Saturday, 23 April 2011

POVERTY: BANGLADESH: Microfinance institutions pushed loans, admits major NGO

DHAKA, 20 April 2011 (IRIN) - Lack of regulation and a surplus of donor funds in Bangladesh’s microcredit industry have led to NGOs pushing loans to over-indebted borrowers, says BRAC, the world’s largest development organization and heavily involved in the country’s microfinance industry.

 Photo: Sam Sherrat/Flickr
Millions of Bangladeshi women received loans
Asked whether BRAC itself had pushed loans onto borrowers who could not afford them, Shameran Abed, programme head of microfinance at BRAC, told IRIN: “Yes,” citing “excess liquidity” and a lack of communication between lenders.
“In the mid 2000s, the microfinancing industry grew too fast. And yes, we did,” said Abed. “But I’ll tell you why we did - we didn’t have perfect information.”
In 2009, BRAC disbursed US$1.1 billion worth of loans to women throughout Bangladesh, and like many other microfinance institutions (MFIs), claimed that 99 percent of their borrowers paid back their loans, a win-win situation.
However, the industry has also come into disrepute. A Norwegian documentary, Caught in Micro Debt, sparked international outrage in 2010 by showing the difficulties people have under the burden of paying back a loan.
Some borrowers are even taking out more loans to meet repayments, experts say
Microcredit, the practice of loaning sums as small as US$20, was first pioneered in Bangladesh in the 70s and 80s by Nobel laureate and politically controversial figure Mohammad Yunus and the organization he founded, Grameen Bank.
Since then, the industry has mushroomed to over 500 registered MFIs in Bangladesh and has come under increasing scrutiny.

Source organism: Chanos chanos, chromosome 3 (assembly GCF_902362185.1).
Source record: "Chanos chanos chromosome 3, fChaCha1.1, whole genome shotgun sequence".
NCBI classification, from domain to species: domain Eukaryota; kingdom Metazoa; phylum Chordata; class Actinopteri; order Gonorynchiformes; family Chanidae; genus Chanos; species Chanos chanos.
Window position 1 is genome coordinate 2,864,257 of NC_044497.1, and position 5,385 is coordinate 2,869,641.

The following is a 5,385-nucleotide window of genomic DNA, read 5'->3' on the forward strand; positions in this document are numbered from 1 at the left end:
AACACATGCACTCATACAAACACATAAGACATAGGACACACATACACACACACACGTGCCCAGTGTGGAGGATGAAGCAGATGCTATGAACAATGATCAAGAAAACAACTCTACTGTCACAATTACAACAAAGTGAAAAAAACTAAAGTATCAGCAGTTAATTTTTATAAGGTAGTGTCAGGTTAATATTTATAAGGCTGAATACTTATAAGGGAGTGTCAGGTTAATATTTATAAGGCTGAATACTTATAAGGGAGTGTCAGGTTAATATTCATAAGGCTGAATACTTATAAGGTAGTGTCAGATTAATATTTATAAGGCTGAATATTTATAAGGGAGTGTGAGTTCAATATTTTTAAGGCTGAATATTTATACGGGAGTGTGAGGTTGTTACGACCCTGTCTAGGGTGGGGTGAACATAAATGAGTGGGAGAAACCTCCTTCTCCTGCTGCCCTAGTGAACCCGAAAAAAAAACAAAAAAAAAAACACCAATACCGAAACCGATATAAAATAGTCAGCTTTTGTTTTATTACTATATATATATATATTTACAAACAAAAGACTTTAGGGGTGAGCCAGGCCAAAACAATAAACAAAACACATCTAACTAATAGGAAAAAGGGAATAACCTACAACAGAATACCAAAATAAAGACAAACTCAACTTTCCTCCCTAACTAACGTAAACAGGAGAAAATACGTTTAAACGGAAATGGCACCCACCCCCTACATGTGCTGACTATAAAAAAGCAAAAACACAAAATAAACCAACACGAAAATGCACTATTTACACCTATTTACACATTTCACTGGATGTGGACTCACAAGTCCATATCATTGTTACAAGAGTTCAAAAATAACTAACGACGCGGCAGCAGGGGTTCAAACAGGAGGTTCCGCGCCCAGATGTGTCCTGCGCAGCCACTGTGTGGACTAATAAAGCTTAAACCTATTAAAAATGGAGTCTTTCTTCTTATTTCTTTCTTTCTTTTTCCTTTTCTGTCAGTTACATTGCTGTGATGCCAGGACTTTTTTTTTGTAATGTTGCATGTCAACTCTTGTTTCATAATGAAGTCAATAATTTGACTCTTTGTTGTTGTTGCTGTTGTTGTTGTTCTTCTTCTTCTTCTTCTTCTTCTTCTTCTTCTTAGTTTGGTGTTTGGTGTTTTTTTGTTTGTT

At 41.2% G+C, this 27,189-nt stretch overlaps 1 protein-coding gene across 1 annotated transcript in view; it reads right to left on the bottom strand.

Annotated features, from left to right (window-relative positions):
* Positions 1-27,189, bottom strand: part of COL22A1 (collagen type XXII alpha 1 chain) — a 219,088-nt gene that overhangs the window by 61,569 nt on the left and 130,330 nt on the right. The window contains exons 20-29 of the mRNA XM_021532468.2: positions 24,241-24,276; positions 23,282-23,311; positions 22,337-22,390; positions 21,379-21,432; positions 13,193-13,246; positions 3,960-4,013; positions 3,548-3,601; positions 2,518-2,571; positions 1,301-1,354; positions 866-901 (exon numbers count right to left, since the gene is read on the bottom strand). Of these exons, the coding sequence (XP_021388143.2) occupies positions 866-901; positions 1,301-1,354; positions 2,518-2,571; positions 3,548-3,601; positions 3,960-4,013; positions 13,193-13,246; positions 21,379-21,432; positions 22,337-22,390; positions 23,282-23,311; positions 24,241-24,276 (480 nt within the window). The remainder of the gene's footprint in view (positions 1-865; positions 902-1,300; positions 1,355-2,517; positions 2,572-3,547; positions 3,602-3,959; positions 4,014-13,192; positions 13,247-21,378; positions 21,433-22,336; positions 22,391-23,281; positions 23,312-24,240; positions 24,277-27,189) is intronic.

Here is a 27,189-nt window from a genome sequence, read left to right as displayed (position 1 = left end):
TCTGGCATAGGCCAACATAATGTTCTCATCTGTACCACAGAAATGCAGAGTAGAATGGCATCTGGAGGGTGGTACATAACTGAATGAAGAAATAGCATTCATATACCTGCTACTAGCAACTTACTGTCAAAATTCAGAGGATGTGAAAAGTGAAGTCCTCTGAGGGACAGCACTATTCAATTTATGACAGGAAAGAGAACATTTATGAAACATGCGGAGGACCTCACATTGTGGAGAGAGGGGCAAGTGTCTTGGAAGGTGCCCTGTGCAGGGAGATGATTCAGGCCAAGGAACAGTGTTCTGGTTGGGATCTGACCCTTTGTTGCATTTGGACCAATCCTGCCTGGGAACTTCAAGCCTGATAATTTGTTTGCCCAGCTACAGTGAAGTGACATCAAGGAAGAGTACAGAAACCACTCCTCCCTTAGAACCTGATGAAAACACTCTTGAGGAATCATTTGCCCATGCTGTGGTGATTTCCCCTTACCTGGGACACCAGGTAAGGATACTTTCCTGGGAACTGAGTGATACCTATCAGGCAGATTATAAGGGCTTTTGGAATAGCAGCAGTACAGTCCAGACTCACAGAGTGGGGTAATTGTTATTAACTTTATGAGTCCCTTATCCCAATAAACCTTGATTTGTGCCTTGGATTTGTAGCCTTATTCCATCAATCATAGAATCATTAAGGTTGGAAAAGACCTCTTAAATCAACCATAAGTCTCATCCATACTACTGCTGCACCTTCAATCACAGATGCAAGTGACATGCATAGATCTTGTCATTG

Women, who are the borrowers in most cases, are subject to high interest rates and aggressive debt recovery techniques, said Lamia Karim, associate professor of anthropology at the University of Oregon. She has been researching microfinance for more than 15 years.
But BRAC’s Abed said the popular belief that high interest rates are to blame for loan defaulting is wrong. The interest on a $140 loan, he explained, is 15 percent, with weekly installments of $3.40, of which about $0.40 is interest.
"Is that 30 taka [US $0.40] tipping you over the edge? I don't think so," he said.

Inadequate regulatory body
Despite having more than 20 million micro-borrowers, the Bangladesh government still has no effective system in place to protect microcredit lenders and clients, experts agree.

Professor Muhammad Yunus

The Microcredit Regulatory Authority (MRA) formed in 2006 after repetitive calls from the microcredit industry to establish control over smaller MFIs, is hamstrung by a lack of manpower and funds, according Prodip Chandra Roy, MRA assistant director of research.
Furthermore, Roy said the MRA’s authority is severely undermined by other organizations that offer registration.
“For us the biggest challenge is to control other authorities that also have the authority to register microfinance organizations,” he said.
To register with the MRA, an MFI has to show either that it has 1,000 members (potential borrowers), or $50,000-worth of dispersible funds. To date, the MRA has registered some 548 MFIs out of thousands operating in Bangladesh.

Strong-arm tactics
Many microcredit borrowers have little or no property to be used as collateral, which makes trust a key element of the loaning process.
“For our microfinance borrowers we do not have any collateral, so we cannot take anything back. The court system doesn’t work here. So, the only way you can get your money back is to keep pestering them,” Abed said.
However, BRAC, Grameen and other NGOs have been found to do much more than pester borrowers who missed payments, some claims suggest.
As an attack on a family’s honour, women are regularly shamed in public, an activity that can have grave social repercussions, Karim said.
Stronger measures are used if the borrowers default even after public humiliation.
“Grameen, BRAC, ASA and Proshika all strong-armed women into paying back. In extreme cases homesteads are taken apart and the timber and tin sold off,” said Karim.
Though the NGOs don’t actively take part in `ghar bhanga’ (house-breaking), community members do what NGO officers order them to do, out of fear of losing access to loans, she said.
However, despite numerous papers by independent researchers, the NGO community refuses to accept such allegations.
“I’ve not had one issue of complaints [of house-breaking] coming from borrowers, or the media or the society that we work in,” said Abed.

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